Monday, September 24, 2012

Hunting for Food - 2012 Style

It rained for the first three days of our visit to Prince Edward Island. We know that entertaining ourselves on rainy days will be a problem as we are “go outside” people and a lot of what we (especially Arch) like to do means being outside. So, after a spectacular summer of very little rain, this was our first real test. And, as we must stay on budget, we did not want to spend any unnecessary money. The solution? A food hunt for our dinner.

PEI issues a brochure “PEI Flavours Culinary Trail”. I found a recipe for PEI Lobster-Stuffed Spuds in it so we decided to follow the trail along Green Gables Shore and gather the food necessary to make them for supper.

First stop: Island Farmhouse Gouda to buy The Cheese Lady’s Gouda. They had an interesting video about how the Gouda was made and a glassed in area where we could watch the process happening. Unfortunately, when we were there, The Cheese Lady was not at work, so all we saw were the Gouda aging – a little like watching grass grow.
Next stop: Fishermen’s Wharf in North Rustico to purchase lobster and, we hoped, have lunch at the Blue Mussel Café. Again, we are here out of season so there wasn’t much action. The café was closed, but the lobster pound was open so we were able to get our lobster already cooked.

Lunch: So now we are on a hunt for a spot to have lunch. There was a Fisherman’s Wharf Lobster Supper restaurant there but these places tend to be very production (vs. quality) oriented and as buses from cruise ships visiting Charlottetown lined the road we decided to pass. Our brochure recommended a spot in Cavendish so on we went. Chez Yvonne sounded like a small, cozy café but when we arrived we found this. With more buses parked in back.

But we were pleasantly surprised. The bus people left as we arrived and the restaurant was very quickly tidied up and we were seated. The food was all homemade and both it and the service were excellent.

So then, on to get some mussels for Arch (I do not care for them) at Carr’s Shellfish on the wharf at Stanley Bridge. This is where the famous PEI blue mussel comes from and the waters around Stanley Bridge are full of mussel (and oyster) farms.
Finally, one last shop at Hills Farm Stand to purchase two really nice baking potatoes. Another disappointment as they only sold potatoes in 5lb (or larger) bags. We wouldn’t eat that many potatoes in a month and had no place to store them anyway.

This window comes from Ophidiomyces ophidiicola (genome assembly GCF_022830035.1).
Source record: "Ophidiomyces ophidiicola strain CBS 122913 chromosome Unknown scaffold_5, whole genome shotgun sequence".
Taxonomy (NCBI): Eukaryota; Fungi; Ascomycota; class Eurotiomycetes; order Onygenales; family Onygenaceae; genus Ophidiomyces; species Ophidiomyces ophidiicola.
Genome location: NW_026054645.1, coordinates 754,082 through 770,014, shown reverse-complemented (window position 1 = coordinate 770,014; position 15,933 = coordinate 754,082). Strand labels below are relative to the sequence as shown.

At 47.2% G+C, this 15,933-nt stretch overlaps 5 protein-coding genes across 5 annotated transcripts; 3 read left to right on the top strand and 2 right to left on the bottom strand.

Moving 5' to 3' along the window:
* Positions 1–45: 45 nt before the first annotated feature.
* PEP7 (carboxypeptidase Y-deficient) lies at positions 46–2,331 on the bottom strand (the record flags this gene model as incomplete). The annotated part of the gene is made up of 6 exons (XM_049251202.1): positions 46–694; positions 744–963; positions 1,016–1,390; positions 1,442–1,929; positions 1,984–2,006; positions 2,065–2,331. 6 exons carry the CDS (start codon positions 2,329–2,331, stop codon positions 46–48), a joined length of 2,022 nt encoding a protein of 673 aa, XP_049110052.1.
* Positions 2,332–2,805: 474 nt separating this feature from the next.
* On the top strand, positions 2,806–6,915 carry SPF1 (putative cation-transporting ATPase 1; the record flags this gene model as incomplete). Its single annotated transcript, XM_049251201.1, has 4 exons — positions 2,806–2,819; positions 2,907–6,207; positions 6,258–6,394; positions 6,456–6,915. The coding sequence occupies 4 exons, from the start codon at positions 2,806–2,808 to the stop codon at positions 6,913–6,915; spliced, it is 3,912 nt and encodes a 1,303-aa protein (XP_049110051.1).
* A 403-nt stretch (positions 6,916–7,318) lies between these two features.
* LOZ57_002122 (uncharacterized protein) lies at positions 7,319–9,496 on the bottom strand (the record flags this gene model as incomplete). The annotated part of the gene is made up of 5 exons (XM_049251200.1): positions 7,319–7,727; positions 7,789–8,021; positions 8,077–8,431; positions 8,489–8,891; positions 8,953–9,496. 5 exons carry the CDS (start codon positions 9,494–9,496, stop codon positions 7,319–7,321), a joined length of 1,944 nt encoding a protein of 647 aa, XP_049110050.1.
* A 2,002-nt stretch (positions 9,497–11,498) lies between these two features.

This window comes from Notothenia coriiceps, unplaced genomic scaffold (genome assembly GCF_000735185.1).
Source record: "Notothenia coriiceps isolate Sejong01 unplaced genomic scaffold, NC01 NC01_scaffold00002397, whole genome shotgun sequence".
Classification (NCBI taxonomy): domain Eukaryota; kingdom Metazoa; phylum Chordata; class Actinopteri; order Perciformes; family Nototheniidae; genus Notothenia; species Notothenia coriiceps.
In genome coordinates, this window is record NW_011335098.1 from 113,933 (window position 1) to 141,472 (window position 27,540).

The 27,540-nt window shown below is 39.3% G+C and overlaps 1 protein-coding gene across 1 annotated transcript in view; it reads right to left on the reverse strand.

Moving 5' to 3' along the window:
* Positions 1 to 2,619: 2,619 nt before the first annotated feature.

So we passed on that and went to a grocery store where we were able to buy two potatoes (grown in PEI). Then home to make supper.

Arch shelled the lobster and scrubbed the mussels, we popped the potatoes in the oven to bake and I prepared the ingredients for the stuffed potatoes and the mussels.
For the mussels I simple added a little chopped garlic and onion, a bit of white wine, some chopped tomato and a tablespoon of butter. Place them on the burner for about 5 minutes, until they open, and voila: steamed mussels.

The recipe for the potatoes was equally as simple:

Lobster-stuffed Spuds

2 baking potatoes, baked and hot
¼ cup cooked lobster meat, chopped
2 tsp butter
2 ½ tbsp. sour cream
1 green onion, diced small
Two rashers bacon, cooked crisp and crumbled
1/3 cup Gouda, grated (buy the “old” Gouda)

Preheat the oven to 4000F
Cut the cooked potatoes in half and scoop out the potato. Set the skins aside. In a bowl mash the potato with the butter, sour cream, green onion and ½ the cheese, Beat until smooth. Fold in the lobster meat and bacon. (I simply mixed it all together with a spoon). Season with pepper and salt.  Spoon the mixture into the potato skins, sprinkle with the remaining Gouda and bake for about 15 minutes, until hot and cheese is melted.

Add a green salad and you have supper:


  1. They really were delicious and the recipe is a keeper.

  2. I saw in one of your earlier blogs that you were looking for a web camera. Check out GoPro camera at Chuck Woodbury, the editor of, has been posting videos on Facebook with it as he travels across the US.


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